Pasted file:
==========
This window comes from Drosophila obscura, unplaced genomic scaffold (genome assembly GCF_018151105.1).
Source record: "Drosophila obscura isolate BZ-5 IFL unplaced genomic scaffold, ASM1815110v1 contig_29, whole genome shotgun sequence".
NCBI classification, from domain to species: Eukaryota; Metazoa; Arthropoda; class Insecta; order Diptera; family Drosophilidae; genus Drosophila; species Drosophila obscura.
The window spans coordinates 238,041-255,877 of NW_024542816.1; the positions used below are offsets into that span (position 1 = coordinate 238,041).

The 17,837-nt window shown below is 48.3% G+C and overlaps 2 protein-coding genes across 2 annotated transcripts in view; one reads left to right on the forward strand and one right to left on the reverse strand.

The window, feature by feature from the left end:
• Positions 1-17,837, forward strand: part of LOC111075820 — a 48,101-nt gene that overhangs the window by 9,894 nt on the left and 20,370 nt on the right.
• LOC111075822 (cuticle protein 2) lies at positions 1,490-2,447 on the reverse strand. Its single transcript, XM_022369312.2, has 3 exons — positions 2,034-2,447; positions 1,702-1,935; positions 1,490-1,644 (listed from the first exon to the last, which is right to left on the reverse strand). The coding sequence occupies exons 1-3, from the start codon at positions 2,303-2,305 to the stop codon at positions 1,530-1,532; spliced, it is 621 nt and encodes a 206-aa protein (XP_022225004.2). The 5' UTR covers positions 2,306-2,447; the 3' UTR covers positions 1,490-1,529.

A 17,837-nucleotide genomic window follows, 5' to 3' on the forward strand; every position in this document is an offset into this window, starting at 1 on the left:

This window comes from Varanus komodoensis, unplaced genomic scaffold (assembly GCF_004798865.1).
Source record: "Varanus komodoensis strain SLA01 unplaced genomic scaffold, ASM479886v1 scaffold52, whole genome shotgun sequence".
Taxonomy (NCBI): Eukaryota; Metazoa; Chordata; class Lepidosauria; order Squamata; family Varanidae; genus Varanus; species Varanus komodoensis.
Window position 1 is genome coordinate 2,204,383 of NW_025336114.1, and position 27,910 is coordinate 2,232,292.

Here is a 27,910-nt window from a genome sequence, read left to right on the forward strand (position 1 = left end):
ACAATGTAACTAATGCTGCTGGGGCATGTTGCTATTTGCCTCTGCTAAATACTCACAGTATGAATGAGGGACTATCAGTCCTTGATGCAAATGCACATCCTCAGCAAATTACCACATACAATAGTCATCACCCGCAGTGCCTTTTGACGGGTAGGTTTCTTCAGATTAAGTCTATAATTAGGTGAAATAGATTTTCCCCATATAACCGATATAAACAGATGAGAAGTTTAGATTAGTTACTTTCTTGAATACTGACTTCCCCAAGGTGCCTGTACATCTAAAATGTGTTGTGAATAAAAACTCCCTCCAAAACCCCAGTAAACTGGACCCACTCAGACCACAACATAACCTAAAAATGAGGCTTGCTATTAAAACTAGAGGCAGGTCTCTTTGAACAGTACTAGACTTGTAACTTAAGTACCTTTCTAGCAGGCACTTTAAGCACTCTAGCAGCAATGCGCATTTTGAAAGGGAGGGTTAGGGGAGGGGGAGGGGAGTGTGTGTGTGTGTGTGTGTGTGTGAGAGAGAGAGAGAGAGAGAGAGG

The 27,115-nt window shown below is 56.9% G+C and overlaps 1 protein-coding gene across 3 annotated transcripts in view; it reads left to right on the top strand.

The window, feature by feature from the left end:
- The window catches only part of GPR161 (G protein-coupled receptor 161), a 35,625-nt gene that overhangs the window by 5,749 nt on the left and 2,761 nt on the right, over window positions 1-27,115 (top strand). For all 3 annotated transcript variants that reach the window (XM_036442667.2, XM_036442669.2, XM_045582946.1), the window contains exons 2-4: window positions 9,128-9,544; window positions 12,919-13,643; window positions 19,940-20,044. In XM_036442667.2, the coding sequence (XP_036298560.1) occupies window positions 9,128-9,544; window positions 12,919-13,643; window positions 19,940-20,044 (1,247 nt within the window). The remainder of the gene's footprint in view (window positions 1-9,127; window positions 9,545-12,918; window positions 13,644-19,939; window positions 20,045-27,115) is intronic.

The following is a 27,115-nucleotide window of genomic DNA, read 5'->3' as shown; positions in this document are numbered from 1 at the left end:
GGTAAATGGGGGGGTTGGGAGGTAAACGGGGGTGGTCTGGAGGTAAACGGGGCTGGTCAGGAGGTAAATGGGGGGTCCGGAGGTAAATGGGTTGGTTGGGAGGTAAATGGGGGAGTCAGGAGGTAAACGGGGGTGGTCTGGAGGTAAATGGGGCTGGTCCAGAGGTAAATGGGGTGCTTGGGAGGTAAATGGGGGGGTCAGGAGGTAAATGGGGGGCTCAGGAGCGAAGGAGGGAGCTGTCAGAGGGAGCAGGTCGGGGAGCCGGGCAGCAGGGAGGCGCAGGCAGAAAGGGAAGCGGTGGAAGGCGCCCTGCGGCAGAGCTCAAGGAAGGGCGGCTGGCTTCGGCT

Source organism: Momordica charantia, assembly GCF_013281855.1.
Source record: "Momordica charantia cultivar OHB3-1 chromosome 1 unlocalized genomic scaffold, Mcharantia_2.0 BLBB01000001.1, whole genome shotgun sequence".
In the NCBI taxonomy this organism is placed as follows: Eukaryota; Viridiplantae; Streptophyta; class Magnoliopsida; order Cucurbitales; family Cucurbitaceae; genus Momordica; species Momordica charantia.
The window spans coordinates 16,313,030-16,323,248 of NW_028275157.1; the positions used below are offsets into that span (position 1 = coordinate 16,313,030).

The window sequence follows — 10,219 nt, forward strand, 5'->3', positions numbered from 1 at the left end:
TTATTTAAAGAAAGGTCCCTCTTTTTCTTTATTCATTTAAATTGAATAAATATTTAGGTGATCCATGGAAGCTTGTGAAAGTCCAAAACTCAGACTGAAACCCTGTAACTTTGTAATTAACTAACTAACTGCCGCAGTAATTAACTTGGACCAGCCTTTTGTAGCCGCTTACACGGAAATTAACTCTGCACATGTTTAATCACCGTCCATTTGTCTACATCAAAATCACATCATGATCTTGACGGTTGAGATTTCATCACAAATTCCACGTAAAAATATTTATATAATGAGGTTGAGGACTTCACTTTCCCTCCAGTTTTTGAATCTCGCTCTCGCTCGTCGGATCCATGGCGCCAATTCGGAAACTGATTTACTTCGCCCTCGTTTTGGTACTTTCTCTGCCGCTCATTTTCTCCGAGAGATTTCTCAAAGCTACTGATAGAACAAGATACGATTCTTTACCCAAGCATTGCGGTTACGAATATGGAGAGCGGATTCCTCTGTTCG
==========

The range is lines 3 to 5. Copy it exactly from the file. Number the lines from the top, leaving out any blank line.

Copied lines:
NCBI classification, from domain to species: Eukaryota; Metazoa; Arthropoda; class Insecta; order Diptera; family Drosophilidae; genus Drosophila; species Drosophila obscura.
The window spans coordinates 238,041-255,877 of NW_024542816.1; the positions used below are offsets into that span (position 1 = coordinate 238,041).

The 17,837-nt window shown below is 48.3% G+C and overlaps 2 protein-coding genes across 2 annotated transcripts in view; one reads left to right on the forward strand and one right to left on the reverse strand.